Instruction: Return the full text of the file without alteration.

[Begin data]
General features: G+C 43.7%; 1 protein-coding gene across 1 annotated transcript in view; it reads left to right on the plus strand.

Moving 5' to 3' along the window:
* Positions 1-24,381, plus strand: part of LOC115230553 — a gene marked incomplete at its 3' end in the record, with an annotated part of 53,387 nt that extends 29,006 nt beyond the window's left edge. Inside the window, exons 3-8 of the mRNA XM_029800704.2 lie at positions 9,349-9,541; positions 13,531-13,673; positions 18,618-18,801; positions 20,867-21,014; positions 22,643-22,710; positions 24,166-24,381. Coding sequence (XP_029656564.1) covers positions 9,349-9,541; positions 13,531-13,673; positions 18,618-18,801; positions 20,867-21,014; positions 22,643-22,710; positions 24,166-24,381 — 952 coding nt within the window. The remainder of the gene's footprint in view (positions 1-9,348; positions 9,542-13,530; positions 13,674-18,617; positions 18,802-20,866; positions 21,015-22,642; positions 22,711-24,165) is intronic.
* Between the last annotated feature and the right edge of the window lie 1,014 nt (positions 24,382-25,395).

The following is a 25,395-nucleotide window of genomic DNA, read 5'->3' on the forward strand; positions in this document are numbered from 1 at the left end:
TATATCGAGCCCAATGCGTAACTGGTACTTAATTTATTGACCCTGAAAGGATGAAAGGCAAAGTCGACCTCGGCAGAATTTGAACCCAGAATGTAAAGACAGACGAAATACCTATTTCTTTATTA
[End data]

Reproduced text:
General features: G+C 43.7%; 1 protein-coding gene across 1 annotated transcript in view; it reads left to right on the plus strand.

Moving 5' to 3' along the window:
* Positions 1-24,381, plus strand: part of LOC115230553 — a gene marked incomplete at its 3' end in the record, with an annotated part of 53,387 nt that extends 29,006 nt beyond the window's left edge. Inside the window, exons 3-8 of the mRNA XM_029800704.2 lie at positions 9,349-9,541; positions 13,531-13,673; positions 18,618-18,801; positions 20,867-21,014; positions 22,643-22,710; positions 24,166-24,381. Coding sequence (XP_029656564.1) covers positions 9,349-9,541; positions 13,531-13,673; positions 18,618-18,801; positions 20,867-21,014; positions 22,643-22,710; positions 24,166-24,381 — 952 coding nt within the window. The remainder of the gene's footprint in view (positions 1-9,348; positions 9,542-13,530; positions 13,674-18,617; positions 18,802-20,866; positions 21,015-22,642; positions 22,711-24,165) is intronic.
* Between the last annotated feature and the right edge of the window lie 1,014 nt (positions 24,382-25,395).

The following is a 25,395-nucleotide window of genomic DNA, read 5'->3' on the forward strand; positions in this document are numbered from 1 at the left end:
TATATCGAGCCCAATGCGTAACTGGTACTTAATTTATTGACCCTGAAAGGATGAAAGGCAAAGTCGACCTCGGCAGAATTTGAACCCAGAATGTAAAGACAGACGAAATACCTATTTCTTTATTA